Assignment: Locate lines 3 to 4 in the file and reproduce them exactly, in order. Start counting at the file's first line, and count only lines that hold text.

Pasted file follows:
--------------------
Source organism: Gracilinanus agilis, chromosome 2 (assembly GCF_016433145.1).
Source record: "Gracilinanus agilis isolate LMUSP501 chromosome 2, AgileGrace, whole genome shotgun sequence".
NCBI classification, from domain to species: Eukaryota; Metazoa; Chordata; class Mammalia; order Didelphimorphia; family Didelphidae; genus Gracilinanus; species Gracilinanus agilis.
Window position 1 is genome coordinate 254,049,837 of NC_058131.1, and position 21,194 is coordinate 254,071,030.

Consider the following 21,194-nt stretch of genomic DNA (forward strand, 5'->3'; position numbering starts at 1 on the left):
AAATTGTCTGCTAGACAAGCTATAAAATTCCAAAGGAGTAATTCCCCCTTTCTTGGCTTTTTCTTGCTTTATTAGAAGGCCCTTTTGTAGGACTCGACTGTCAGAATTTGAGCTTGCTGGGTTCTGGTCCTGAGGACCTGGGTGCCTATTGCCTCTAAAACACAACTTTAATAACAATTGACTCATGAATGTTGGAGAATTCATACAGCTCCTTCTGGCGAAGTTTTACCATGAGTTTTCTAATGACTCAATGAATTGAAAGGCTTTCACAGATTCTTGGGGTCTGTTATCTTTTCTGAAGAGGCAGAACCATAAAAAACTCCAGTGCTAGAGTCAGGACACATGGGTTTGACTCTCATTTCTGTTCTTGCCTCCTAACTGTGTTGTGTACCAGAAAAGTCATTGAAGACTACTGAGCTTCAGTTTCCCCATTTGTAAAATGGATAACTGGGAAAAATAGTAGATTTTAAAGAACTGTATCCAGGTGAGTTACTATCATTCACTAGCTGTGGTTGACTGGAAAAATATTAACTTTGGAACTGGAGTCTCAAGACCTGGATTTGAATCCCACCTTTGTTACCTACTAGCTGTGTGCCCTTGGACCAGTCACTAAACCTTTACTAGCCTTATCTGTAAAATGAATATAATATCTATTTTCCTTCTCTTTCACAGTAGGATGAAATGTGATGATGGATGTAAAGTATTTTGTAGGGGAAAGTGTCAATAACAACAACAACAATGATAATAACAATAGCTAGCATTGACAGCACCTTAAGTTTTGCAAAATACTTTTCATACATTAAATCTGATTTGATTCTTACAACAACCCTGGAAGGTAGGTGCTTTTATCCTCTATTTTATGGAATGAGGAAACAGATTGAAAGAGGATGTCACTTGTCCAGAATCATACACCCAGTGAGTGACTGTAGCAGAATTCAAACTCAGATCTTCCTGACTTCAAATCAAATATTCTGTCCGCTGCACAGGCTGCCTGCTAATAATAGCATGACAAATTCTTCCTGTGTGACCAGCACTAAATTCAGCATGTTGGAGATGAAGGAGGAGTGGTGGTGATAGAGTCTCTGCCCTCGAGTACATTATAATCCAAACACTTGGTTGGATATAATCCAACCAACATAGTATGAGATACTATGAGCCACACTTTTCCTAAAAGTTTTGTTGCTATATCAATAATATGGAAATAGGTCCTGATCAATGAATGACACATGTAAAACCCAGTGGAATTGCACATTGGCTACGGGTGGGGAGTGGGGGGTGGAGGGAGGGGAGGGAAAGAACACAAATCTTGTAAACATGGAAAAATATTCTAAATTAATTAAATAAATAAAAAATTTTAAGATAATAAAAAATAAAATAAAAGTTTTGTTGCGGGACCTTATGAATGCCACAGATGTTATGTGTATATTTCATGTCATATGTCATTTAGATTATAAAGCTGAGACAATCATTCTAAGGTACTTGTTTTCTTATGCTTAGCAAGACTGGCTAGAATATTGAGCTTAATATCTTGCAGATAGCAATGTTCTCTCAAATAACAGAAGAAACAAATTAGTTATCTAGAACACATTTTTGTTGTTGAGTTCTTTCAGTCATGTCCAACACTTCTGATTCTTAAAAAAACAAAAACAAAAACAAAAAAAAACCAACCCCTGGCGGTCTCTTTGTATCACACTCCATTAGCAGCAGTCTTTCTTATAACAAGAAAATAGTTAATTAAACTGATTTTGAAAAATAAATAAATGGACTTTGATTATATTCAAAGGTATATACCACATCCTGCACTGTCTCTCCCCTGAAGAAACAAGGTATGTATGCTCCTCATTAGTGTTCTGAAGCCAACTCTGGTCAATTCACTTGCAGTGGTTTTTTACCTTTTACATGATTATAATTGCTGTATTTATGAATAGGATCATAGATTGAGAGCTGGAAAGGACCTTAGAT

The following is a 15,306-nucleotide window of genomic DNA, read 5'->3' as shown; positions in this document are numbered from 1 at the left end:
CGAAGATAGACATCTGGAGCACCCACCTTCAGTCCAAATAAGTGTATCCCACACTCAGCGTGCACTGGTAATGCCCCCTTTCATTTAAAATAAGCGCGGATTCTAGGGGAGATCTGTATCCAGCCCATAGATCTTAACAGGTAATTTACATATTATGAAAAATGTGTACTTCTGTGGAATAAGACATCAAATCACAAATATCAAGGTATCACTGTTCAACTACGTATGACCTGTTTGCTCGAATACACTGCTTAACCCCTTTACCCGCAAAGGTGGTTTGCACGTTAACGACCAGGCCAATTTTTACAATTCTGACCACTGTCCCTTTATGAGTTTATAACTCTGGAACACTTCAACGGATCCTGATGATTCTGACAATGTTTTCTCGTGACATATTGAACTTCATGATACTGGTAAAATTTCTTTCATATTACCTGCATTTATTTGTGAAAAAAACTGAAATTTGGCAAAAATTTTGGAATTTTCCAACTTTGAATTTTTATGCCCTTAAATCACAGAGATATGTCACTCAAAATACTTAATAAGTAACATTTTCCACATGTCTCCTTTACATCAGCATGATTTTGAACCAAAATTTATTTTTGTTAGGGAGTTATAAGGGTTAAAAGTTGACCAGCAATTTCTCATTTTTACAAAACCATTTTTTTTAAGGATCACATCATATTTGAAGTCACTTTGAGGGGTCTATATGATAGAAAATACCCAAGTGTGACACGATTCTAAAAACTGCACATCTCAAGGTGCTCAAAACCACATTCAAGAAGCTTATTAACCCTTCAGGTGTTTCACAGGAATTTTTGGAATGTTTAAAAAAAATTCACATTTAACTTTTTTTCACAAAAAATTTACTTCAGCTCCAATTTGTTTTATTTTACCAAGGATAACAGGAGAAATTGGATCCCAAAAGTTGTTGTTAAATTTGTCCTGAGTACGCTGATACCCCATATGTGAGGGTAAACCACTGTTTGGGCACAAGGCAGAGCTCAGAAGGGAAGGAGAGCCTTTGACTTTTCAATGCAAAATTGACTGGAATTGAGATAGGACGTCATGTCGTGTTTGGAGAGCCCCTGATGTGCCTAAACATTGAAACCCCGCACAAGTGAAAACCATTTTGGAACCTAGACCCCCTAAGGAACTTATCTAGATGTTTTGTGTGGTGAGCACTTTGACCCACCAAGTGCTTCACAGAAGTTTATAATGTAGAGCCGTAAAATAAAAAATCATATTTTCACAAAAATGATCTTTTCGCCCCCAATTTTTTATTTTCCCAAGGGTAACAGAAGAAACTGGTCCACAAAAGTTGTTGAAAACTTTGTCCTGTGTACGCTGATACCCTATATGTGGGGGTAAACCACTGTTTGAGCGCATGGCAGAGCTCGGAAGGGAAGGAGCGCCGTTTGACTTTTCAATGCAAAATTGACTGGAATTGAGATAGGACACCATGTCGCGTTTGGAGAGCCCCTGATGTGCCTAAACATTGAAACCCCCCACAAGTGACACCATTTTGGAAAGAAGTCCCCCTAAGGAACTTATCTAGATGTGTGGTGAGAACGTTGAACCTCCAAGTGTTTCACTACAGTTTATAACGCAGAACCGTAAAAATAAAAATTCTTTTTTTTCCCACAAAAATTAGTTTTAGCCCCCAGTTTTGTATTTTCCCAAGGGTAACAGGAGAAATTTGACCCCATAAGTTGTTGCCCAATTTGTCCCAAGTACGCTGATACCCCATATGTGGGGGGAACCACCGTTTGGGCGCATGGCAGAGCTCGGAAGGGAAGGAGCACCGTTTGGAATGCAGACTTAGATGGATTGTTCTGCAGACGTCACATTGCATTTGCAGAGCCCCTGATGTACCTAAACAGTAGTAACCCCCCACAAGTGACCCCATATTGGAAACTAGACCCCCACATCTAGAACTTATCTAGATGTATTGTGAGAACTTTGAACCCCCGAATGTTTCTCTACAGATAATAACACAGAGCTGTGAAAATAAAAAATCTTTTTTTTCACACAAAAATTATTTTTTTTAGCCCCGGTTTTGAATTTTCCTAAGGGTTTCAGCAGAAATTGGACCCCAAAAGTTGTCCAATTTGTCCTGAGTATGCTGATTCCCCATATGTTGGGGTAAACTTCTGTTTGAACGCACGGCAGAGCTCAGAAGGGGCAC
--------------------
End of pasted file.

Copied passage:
NCBI classification, from domain to species: Eukaryota; Metazoa; Chordata; class Mammalia; order Didelphimorphia; family Didelphidae; genus Gracilinanus; species Gracilinanus agilis.
Window position 1 is genome coordinate 254,049,837 of NC_058131.1, and position 21,194 is coordinate 254,071,030.